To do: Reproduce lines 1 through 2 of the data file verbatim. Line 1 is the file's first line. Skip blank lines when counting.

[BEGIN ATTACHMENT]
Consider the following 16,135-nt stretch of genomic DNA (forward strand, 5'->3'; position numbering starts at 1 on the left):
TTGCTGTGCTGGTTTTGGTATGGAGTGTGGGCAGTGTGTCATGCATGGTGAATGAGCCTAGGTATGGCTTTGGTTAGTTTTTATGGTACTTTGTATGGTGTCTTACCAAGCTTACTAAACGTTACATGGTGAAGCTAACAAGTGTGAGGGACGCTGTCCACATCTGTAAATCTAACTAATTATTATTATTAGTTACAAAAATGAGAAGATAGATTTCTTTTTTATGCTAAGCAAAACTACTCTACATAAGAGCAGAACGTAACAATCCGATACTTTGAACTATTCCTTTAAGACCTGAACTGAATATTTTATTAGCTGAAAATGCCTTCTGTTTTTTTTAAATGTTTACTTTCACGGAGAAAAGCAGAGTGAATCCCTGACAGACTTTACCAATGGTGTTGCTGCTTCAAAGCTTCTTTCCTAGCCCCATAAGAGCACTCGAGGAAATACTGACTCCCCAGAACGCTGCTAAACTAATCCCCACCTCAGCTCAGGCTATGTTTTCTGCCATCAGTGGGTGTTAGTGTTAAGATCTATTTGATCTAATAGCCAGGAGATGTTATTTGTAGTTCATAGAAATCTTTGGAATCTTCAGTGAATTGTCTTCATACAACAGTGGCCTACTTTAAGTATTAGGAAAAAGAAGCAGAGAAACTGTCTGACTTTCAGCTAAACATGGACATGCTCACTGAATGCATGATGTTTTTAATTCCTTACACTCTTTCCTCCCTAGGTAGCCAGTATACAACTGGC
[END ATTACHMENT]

Consider the following 16,135-nt stretch of genomic DNA (forward strand, 5'->3'; position numbering starts at 1 on the left):
TTGCTGTGCTGGTTTTGGTATGGAGTGTGGGCAGTGTGTCATGCATGGTGAATGAGCCTAGGTATGGCTTTGGTTAGTTTTTATGGTACTTTGTATGGTGTCTTACCAAGCTTACTAAACGTTACATGGTGAAGCTAACAAGTGTGAGGGACGCTGTCCACATCTGTAAATCTAACTAATTATTATTATTAGTTACAAAAATGAGAAGATAGATTTCTTTTTTATGCTAAGCAAAACTACTCTACATAAGAGCAGAACGTAACAATCCGATACTTTGAACTATTCCTTTAAGACCTGAACTGAATATTTTATTAGCTGAAAATGCCTTCTGTTTTTTTTAAATGTTTACTTTCACGGAGAAAAGCAGAGTGAATCCCTGACAGACTTTACCAATGGTGTTGCTGCTTCAAAGCTTCTTTCCTAGCCCCATAAGAGCACTCGAGGAAATACTGACTCCCCAGAACGCTGCTAAACTAATCCCCACCTCAGCTCAGGCTATGTTTTCTGCCATCAGTGGGTGTTAGTGTTAAGATCTATTTGATCTAATAGCCAGGAGATGTTATTTGTAGTTCATAGAAATCTTTGGAATCTTCAGTGAATTGTCTTCATACAACAGTGGCCTACTTTAAGTATTAGGAAAAAGAAGCAGAGAAACTGTCTGACTTTCAGCTAAACATGGACATGCTCACTGAATGCATGATGTTTTTAATTCCTTACACTCTTTCCTCCCTAGGTAGCCAGTATACAACTGGC